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Local clinic offers treatment for PCOS; new research shows diagnosis spike in Hispanic and Black women

Polycystic Ovary Syndrome affects nearly 1 in 20 women nationwide, and the chronic illness has no cure
Posted at 8:59 AM, Apr 28, 2023

MILWAUKEE — With nearly 1 in 5 women across the country struggling with infertility, one chronic condition is a big reason for those high statistics. A local hospital is doing what it can to try to support those suffering every day.

Aerica Davis is one of nearly 15% of women nationwide who deal with a chronic gynecological illness known as Polycystic Ovary Syndrome or PCOS.

“For years, I didn't know anything. I stayed on Google, trying to figure things out like, ‘What is this? What is that?’ until I found a good OB/GYN,” said Davis.

PCOS happens when a hormone imbalance causes a woman’s ovaries to function abnormally.

It affects close to 1 in 20 women in the United States and it causes infertility in nearly 30% to 40% of women who have it.

Aerica says she never thought about her fertility until she started planning her future.

“I didn't really start wanting kids, I believe, until I was 25 or 26. And that's when it hit me, like I possibly can't have kids because I didn't know nothing about the real background of PCOS and the infertility that came with everything. So, I became really depressed about that,” said Davis.

Anxiety and depression are two of the many symptoms that fall under the PCOS umbrella.

Some of the most common signs include irregular or no periods, obesity, excessive hair growth, and severe acne, with some women having small cysts on their ovaries.

With new research showing cases of PCOS growing in Hispanic and Black women, Dr. Jayme Bosler, an OB/GYN who specializes in reproductive medicine with Froedtert Hospital and the Medical College of Wisconsin, says the wide range of symptoms can often make treatment tough, leading some women to spend upwards of 10 years without an actual diagnosis.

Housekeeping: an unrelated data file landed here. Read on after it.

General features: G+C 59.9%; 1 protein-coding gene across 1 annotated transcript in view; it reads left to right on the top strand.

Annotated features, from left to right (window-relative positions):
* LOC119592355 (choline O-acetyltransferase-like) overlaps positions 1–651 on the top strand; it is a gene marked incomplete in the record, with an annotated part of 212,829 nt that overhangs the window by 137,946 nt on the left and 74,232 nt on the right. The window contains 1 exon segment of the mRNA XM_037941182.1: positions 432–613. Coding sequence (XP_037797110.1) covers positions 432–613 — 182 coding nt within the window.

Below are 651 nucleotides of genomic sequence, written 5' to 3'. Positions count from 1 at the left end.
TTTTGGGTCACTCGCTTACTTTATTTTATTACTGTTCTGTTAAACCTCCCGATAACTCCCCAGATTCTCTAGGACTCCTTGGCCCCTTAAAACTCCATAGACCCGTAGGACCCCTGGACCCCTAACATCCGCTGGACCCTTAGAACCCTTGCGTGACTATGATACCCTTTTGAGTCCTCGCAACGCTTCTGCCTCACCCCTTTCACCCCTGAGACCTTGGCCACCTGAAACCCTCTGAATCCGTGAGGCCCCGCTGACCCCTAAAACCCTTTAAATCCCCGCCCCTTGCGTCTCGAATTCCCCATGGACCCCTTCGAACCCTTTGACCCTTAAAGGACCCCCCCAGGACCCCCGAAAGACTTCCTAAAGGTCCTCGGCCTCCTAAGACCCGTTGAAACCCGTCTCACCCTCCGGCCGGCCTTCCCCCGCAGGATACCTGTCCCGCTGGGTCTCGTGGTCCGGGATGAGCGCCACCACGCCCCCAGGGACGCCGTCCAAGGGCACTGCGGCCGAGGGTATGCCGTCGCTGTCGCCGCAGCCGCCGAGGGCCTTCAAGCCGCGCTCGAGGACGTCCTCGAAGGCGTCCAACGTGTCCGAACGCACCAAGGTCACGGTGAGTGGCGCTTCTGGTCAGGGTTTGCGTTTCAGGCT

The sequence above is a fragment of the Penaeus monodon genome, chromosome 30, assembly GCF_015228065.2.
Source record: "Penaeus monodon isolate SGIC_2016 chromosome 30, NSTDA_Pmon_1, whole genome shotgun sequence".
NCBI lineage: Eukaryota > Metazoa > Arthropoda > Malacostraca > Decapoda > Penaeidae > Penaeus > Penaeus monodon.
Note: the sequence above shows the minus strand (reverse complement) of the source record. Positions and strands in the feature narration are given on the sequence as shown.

“It's considered a diagnosis of exclusion, which, I think unfortunately, a lot of people miss that part. So, a lot of young women are told by their providers that, ‘Oh, you must have PCOS because your periods are irregular,’ and they kind of just dismiss it sometimes and don't give a lot of explanation,” said Dr. Bosler.

That explanation is what drives the work of Froedtert’s comprehensive clinic, a team complete with primary care doctors and endocrinologists, which is dedicated to screenings and treatments.

“We all have a closed circuit where we will refer, depending on what the patient's needs are. So, it's that multidisciplinary approach, I think, that really makes a difference,” said Dr. Bosler.

Aerica says her work with the clinic has made a huge difference in her treatment. After years of discomfort and pain, she says she finally feels like she’s in control and she couldn’t be more grateful.

“It's okay to have PCOS, it’s not the end of the world,” said Davis. “You’re not alone. You’ve got support and you’ve got help around, I promise you that. When you get the courage to speak up, somebody always be right there to help you out.”

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